The Museum of Extraordinary Things – Alice Hoffman – review

Simon and Schuster


Coney Island, 1911: Coralie Sardie is the daughter of a self-proclaimed scientist and professor who acts as the impresario of The Museum of Extraordinary Things, a boardwalk freak show offering amazement and entertainment to the masses. An extraordinary swimmer, Coralie appears as the Mermaid alongside performers like the Wolfman, the Butterfly Girl,and a 100 year old turtle, in her father’s “”museum””. She swims regularly in New York’s Hudson River, and one night stumbles upon a striking young man alone in the woods photographing moon-lit trees. From that moment, Coralie knows her life will never be the same.
The dashing photographer Coralie spies is Eddie Cohen, a Russian immigrant who has run away from his father’s Lower East Side Orthodox community. As Eddie photographs the devastation on the streets of New York following the infamous Triangle Shirtwaist Factory fire, he becomes embroiled in the mystery behind a young woman’s disappearance and the dispute between factory owners and labourers. In the tumultuous times that characterized life in New York between the world wars, Coralie and Eddie’s lives come crashing together in Alice Hoffman’s mesmerizing, imaginative, and romantic new novel.

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3 of 5 stars

I received a copy of this novel from the publishers via Net Galley and this is my honest review.

Coralie Sardie has lived at her father’s Museum of Extraordinary Things her whole life. Though she was sheltered from the contents of the museum until she was ten she has grown up surrounded by the people paid to perform there, the ‘freaks’ on show to entertain the masses. Born herself with a deformity, having webbed hands she keeps covered, she is trained by her father to hold her breath in water for long periods, and develops a talent for swimming.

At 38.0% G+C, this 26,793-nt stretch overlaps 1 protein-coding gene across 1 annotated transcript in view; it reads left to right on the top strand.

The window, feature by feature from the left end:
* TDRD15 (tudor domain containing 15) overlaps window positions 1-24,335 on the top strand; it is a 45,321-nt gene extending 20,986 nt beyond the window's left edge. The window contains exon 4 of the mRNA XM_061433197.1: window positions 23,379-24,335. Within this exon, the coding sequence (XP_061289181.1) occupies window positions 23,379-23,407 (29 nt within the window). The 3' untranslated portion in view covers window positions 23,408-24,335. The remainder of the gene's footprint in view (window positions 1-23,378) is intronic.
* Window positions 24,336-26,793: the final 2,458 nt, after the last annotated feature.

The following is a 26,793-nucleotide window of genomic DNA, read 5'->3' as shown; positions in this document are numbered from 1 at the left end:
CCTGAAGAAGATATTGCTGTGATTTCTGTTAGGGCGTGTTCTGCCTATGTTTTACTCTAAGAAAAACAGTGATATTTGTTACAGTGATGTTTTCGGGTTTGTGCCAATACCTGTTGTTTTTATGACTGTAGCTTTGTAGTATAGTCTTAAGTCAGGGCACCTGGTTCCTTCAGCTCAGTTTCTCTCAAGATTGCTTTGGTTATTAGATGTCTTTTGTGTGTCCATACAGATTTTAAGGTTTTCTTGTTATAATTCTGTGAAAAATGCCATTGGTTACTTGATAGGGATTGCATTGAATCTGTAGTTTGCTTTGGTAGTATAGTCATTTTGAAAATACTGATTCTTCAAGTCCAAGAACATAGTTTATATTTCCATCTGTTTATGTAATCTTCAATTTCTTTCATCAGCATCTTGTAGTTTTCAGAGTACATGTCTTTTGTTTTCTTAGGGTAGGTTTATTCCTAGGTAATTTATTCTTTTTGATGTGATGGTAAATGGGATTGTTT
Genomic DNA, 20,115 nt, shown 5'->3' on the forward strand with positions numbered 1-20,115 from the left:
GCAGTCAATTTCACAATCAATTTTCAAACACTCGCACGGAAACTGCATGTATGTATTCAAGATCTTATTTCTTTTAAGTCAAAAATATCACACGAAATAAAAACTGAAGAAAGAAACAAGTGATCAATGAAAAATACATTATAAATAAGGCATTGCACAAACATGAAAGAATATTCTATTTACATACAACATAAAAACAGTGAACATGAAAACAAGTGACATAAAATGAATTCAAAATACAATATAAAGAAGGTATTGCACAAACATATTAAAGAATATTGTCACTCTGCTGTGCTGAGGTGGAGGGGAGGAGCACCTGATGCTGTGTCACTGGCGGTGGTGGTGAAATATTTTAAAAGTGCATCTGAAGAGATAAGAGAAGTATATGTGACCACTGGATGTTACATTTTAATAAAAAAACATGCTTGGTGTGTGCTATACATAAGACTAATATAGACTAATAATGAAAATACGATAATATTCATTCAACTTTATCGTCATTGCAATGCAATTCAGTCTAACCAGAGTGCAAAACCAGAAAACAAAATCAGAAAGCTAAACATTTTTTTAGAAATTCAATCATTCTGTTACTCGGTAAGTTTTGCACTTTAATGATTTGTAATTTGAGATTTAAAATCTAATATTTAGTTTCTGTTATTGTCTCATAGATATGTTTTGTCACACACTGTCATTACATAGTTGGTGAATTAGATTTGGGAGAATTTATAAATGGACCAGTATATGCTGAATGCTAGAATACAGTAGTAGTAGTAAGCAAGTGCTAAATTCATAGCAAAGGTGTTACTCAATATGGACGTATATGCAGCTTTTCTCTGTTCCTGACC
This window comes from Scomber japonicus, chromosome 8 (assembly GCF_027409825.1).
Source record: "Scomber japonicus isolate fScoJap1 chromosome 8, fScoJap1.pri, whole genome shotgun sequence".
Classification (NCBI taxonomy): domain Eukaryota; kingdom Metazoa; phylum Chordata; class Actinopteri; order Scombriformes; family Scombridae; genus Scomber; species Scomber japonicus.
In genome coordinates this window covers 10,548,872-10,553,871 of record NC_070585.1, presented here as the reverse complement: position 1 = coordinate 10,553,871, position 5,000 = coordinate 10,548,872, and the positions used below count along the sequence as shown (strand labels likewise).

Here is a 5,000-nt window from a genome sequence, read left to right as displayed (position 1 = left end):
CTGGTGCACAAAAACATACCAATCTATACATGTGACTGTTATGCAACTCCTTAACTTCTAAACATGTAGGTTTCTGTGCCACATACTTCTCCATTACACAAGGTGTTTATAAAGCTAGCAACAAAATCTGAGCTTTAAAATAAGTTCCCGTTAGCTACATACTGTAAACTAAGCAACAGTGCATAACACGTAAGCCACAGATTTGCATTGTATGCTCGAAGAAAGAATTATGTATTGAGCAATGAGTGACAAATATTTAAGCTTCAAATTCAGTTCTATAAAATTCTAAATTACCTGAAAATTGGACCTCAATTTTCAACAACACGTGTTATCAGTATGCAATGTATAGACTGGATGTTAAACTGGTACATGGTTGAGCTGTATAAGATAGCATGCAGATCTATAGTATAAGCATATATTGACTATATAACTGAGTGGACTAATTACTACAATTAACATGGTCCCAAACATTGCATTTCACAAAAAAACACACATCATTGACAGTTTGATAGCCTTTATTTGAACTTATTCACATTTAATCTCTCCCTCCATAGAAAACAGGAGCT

When she is ten she is introduced to the world inside the museum and soon enough becomes one of the exhibits, the Mermaid, spending her days in a tank of water.

One night when Coralie is swimming in the Hudson River she comes across Eddie Cohen. This chance meeting sets into motion a series of events that lead her to question everything her father stands for, her past and her future.

Eddie Cohen has fled from his past, his family and his faith. He has inherited his photography business from his mentor and spends his days trying to find what is missing from his life, without knowing what that is. His past catches up with him when he is asked to investigate the disappearance of a young woman. His investigation leads him to discover more about his past, himself and his future.

Though I have heard of Alice Hoffman, she being the author of many works of fiction including Practical Magic, this was the first novel of hers I have read.

There is a lovely atmosphere to this book. Alice Hoffman evokes what I imagine 1900’s New York and Coney Island to be like – the gaudy entertainment, the poverty and the struggle to ‘fit in’. It has a sense of magic woven into it even though it is not magic that fills the Museum, just the extraordinary works of nature.

It is a story of two people who searching for something they didn’t know they were looking for and finding more than they expected in the process. It weaves fact into fiction, the Triangle Shirtwaist Factory fire and the fire at Dreamlands Amusement Park are integral to the story. It is also the story of two fathers, both misunderstood for different reasons, their true natures coming to light and with that providing different forms of liberation.

An enjoyable read, I’ll look out for more novels from Alice Hoffman.

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